She said opposite LTO: "Neither the numbers from the police crime statistics nor new criminological findings nor practical needs point in this direction." The juvenile criminologist also rejected a "sliding zone" going beyond a § 3JGG: "Fixed age limits in law are normal - from the right to a place in kindergarten through to retirement age - and also serve the functionality of the legal system".

The university professor also accused the CSU lawyers of ignorance of the legal situation: "If the CSU paper asserts that changes in the legal age limit could allow for 'consequences in custody', this shows that they were not carefully considered to check criminal age limits, not in criminal proceedings. " There are many other areas in which better support for children and young people can be discussed in order to avoid criminal offenses, said Höynck. Only: "The criminal responsibility limit is not a sensible starting point."

The Potsdam criminal lawyer and criminologist Prof. Dr. Wolfgang Mitsch warned in an interview with LTO: "A 'criminal law' for twelve-year-olds cannot be criminal law. The legislature should think about something else or simply leave the legal situation as it is." The Leipzig criminal lawyer Prof. Dr. Hendrik Schneider said Germany would be well advised not to lower the border. "Preventive effects that can be achieved with criminal law are limited and certainly not indicated in children," said Schneider LTO.

BMJV and professional associations reject changes

It remains to be seen whether the Union will soon contact the SPD-led Federal Ministry of Justice with its request. There, at least at the moment, there is no reason to change the legal age of criminal responsibility:

"Responsibility under criminal law presupposes a certain level of development, which is usually not the case in children under the age of 14. There is great consensus in science on this," said BMJV spokesman Maximilian Kall zur LTO. After all, the state has sufficient means in hand to be able to react "consistently and appropriately" to crimes committed by children under the age of 14. According to Kall, social law contains "diverse and differentiated services to support and help children, adolescents and their parents with the aim of integrating young people into society". And if significant criminal offenses are to be feared by a child, "in extreme cases the child may be placed in a foster family or in a home and deprived of personal care," said the ministry spokesman.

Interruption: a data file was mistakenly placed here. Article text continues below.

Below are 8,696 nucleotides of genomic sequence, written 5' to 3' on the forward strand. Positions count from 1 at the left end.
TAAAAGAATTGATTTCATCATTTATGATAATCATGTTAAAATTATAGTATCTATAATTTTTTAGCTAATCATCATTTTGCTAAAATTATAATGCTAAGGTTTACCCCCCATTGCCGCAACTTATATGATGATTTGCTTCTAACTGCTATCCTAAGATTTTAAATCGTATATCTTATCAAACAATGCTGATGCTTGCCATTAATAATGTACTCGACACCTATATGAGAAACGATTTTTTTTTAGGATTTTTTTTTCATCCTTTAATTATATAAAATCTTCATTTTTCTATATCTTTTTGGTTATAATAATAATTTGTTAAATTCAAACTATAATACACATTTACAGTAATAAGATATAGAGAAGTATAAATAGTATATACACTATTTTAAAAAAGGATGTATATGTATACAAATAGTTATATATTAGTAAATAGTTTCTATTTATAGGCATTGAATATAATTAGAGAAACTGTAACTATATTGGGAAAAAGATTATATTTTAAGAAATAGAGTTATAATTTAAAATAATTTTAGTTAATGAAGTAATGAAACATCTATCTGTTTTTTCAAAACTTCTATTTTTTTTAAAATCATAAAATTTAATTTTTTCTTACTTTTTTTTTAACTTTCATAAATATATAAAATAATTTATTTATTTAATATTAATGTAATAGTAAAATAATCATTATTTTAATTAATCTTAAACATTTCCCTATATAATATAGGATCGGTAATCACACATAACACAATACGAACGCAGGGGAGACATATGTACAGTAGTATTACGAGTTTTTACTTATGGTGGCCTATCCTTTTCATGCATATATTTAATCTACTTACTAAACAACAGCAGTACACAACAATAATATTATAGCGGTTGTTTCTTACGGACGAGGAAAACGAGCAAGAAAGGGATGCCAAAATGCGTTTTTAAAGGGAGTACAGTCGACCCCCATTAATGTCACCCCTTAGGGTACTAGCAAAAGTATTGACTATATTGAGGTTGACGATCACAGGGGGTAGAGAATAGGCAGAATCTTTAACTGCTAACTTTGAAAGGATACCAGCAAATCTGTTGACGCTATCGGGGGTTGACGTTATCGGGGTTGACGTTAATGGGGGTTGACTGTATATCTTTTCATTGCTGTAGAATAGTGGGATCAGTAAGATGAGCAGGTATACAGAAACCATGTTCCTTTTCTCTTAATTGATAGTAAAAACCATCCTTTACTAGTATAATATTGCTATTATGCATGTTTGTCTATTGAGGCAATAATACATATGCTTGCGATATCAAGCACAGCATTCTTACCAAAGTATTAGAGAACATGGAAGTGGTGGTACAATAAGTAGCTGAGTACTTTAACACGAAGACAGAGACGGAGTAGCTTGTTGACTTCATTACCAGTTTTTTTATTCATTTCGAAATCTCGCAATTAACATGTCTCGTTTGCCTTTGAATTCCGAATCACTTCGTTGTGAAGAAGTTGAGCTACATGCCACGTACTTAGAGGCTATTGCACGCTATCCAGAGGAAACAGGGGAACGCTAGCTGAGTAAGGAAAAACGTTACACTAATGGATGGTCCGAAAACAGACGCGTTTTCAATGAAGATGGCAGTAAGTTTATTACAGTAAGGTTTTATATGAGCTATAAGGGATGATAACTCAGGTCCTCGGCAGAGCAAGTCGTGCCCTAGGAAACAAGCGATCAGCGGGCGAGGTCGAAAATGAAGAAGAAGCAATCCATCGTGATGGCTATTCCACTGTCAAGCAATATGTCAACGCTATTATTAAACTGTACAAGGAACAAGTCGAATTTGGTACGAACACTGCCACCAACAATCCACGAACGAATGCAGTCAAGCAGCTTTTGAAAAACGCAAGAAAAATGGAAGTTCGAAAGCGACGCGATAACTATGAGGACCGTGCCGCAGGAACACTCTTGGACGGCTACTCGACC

The legal professional organizations reject the union proposal unanimously: "The German Association of Judges sees no need to lower the age of criminal responsibility to under 14 years," said its federal manager, Sven Rebehn, on Monday the AFP news agency. The state has "already today, through the youth welfare offices and the family courts, the opportunity to intervene with educational measures in the event of a child committing a criminal offense."

The German Bar Association (DAV) also declined: Children under the age of 14 could "as a rule not see the injustice of their actions due to their level of development," said lawyer Dr. Jenny Lederer, member of the criminal law committee in the DAV. With the lowering of the criminal responsibility limit, according to the defense lawyer, there would also be the risk "that significantly younger people will be imprisoned". This applies all the more since the individual case reduction is being discussed for criminal offenses that potentially not only result in a warning. "In view of the fact that imprisonment has a considerable harmful effect on young people in particular, this must be avoided at all costs."